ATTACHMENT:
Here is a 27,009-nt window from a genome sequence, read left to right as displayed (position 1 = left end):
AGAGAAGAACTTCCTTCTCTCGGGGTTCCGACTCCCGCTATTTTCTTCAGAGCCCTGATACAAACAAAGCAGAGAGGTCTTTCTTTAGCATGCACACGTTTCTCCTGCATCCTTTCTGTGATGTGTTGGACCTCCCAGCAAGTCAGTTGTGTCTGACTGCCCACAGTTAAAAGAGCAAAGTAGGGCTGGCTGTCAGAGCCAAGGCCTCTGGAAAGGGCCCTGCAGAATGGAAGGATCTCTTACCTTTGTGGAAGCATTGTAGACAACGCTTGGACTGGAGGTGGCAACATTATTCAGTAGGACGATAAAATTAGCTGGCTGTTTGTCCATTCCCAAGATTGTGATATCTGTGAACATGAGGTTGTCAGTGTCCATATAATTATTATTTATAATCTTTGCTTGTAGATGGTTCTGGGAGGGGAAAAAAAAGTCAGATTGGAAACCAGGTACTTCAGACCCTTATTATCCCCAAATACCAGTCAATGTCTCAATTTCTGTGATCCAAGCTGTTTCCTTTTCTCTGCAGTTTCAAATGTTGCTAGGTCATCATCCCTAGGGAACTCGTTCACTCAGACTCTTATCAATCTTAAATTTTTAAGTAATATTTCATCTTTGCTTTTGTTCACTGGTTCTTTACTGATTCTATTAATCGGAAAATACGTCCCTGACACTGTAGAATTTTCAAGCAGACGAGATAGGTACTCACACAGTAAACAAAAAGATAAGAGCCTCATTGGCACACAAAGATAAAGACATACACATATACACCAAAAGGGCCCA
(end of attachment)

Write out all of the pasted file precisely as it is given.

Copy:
Here is a 27,009-nt window from a genome sequence, read left to right as displayed (position 1 = left end):
AGAGAAGAACTTCCTTCTCTCGGGGTTCCGACTCCCGCTATTTTCTTCAGAGCCCTGATACAAACAAAGCAGAGAGGTCTTTCTTTAGCATGCACACGTTTCTCCTGCATCCTTTCTGTGATGTGTTGGACCTCCCAGCAAGTCAGTTGTGTCTGACTGCCCACAGTTAAAAGAGCAAAGTAGGGCTGGCTGTCAGAGCCAAGGCCTCTGGAAAGGGCCCTGCAGAATGGAAGGATCTCTTACCTTTGTGGAAGCATTGTAGACAACGCTTGGACTGGAGGTGGCAACATTATTCAGTAGGACGATAAAATTAGCTGGCTGTTTGTCCATTCCCAAGATTGTGATATCTGTGAACATGAGGTTGTCAGTGTCCATATAATTATTATTTATAATCTTTGCTTGTAGATGGTTCTGGGAGGGGAAAAAAAAGTCAGATTGGAAACCAGGTACTTCAGACCCTTATTATCCCCAAATACCAGTCAATGTCTCAATTTCTGTGATCCAAGCTGTTTCCTTTTCTCTGCAGTTTCAAATGTTGCTAGGTCATCATCCCTAGGGAACTCGTTCACTCAGACTCTTATCAATCTTAAATTTTTAAGTAATATTTCATCTTTGCTTTTGTTCACTGGTTCTTTACTGATTCTATTAATCGGAAAATACGTCCCTGACACTGTAGAATTTTCAAGCAGACGAGATAGGTACTCACACAGTAAACAAAAAGATAAGAGCCTCATTGGCACACAAAGATAAAGACATACACATATACACCAAAAGGGCCCA